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Three current account balances: A "Semi-Structuralist" interpretation

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  • Chinn, Menzie D.
  • Lee, Jaewoo

Abstract

Three current account imbalances - one very large deficit (the United States) and two surpluses (Japan and the Euro area) - are subjected to a minimalist structural interpretation. Though simple, this interpretation enables us to assess how much of each of the imbalances require a real exchange rate adjustment. According to the estimates, a large part of the U.S. current account deficit (nearly 2 percentage points of the 2006 deficit of 5(1/2)% of GDP) will undergo an adjustment process that involves real depreciation in its exchange rate. For Japan, a little more than 1 percentage point (of GDP) of the current account surplus is found to require an exchange rate movement (real appreciation) as the surpluses adjust down. For the Euro area, less than half a percentage point of its current account surplus is found to require an adjustment via real appreciation.

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Bibliographic Info

Article provided by Elsevier in its journal Japan and the World Economy.

Volume (Year): 21 (2009)
Issue (Month): 2 (March)
Pages: 202-212

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Handle: RePEc:eee:japwor:v:21:y:2009:i:2:p:202-212

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Web page: http://www.elsevier.com/locate/inca/505557

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Keywords: Real exchange rate Current account Historical decomposition;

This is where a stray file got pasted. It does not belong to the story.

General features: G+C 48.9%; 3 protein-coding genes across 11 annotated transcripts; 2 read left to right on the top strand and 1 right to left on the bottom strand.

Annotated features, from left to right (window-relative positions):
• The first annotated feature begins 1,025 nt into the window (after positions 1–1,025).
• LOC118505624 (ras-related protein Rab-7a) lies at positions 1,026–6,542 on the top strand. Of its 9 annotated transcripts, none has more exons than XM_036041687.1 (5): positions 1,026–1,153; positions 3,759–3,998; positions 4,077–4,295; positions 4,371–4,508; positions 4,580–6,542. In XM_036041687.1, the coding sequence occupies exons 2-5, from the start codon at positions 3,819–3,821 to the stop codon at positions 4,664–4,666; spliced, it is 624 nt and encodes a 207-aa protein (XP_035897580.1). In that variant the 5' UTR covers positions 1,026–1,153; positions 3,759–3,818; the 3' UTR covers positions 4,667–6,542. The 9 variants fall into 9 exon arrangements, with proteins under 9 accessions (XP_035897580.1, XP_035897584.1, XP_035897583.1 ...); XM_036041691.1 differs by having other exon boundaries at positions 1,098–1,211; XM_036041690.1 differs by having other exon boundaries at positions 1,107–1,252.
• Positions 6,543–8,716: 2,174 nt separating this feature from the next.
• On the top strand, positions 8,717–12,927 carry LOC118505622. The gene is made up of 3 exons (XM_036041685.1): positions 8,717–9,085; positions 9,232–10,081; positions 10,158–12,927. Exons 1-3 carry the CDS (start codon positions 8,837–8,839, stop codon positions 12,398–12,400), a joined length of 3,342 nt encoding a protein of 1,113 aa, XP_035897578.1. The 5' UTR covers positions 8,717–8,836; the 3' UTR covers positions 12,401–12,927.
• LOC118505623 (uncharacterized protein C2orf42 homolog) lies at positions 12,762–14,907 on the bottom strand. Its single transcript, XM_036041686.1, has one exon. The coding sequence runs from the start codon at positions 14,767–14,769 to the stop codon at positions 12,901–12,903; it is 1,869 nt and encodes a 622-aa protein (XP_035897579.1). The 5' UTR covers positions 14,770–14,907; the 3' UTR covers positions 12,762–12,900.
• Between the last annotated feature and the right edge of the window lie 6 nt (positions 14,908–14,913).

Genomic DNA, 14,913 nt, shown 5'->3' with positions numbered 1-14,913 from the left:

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  1. Tamim Bayoumi & Jaewoo Lee & Sarma Jayanthi, 2006. "New Rates from New Weights," IMF Staff Papers, Palgrave Macmillan, vol. 53(2), pages 4.
  2. Menzie David Chinn & Jaewoo Lee, 2002. "Current Account and Real Exchange Rate Dynamics in the G-7 Countries," IMF Working Papers 02/130, International Monetary Fund.
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Cited by:
  1. Gian-Maria Milesi-Ferretti, 2008. "Fundamentals At Odds? T+L4130he U.S. Current Account Deficit and the Dollar," IMF Working Papers 08/260, International Monetary Fund.
  2. repec:hal:wpaper:hal-00493384 is not listed on IDEAS
  3. Kappler, Marcus & Reisen, Helmut & Schularick, Moritz & Turkisch, Edouard, 2011. "The macroeconomic effects of large exchange rate appreciations," ZEW Discussion Papers 11-016, ZEW - Zentrum für Europäische Wirtschaftsforschung / Center for European Economic Research.
  4. Charles Engel, 2010. "Exchange rate policies," BIS Papers chapters, in: Bank for International Settlements (ed.), The international financial crisis and policy challenges in Asia and the Pacific, volume 52, pages 229-250 Bank for International Settlements.
  5. Douglas Laxton & Michael Kumhof, 2007. "A Party without a Hangover?on the Effects of U.S. Government Deficits," IMF Working Papers 07/202, International Monetary Fund.
  6. Jaewoo Lee, 2005. "Transfer Effect in National Price Levels," International Finance 0512004, EconWPA.
  7. Rodrigo Valdés P. & Kevin Cowan L. & Sebastián Edwards F., 2007. "Current Account and External Financing," Journal Economía Chilena (The Chilean Economy), Central Bank of Chile, vol. 10(3), pages 5-18, December.
  8. Jean-Baptiste Gossé & Cyriac Guillaumin, 2010. "L'impact des chocs externes sur et dans la zone euro : un modèle VAR structurel," CEPN Working Papers hal-00493384, HAL.
  9. Milesi-Ferretti, Gian Maria, 2008. "Fundamentals at Odds? The US Current Account Deficit and The Dollar," CEPR Discussion Papers 7046, C.E.P.R. Discussion Papers.
  10. Mohamed Arouri & Arif Billah Dar & Niyati Bhanja & Aviral Kumar Tiwari & FrédéricTeulon, 2014. "Interlinkage between Real Exchange rate and Current Account Behaviors: Evidence from India," Working Papers 2014-088, Department of Research, Ipag Business School.

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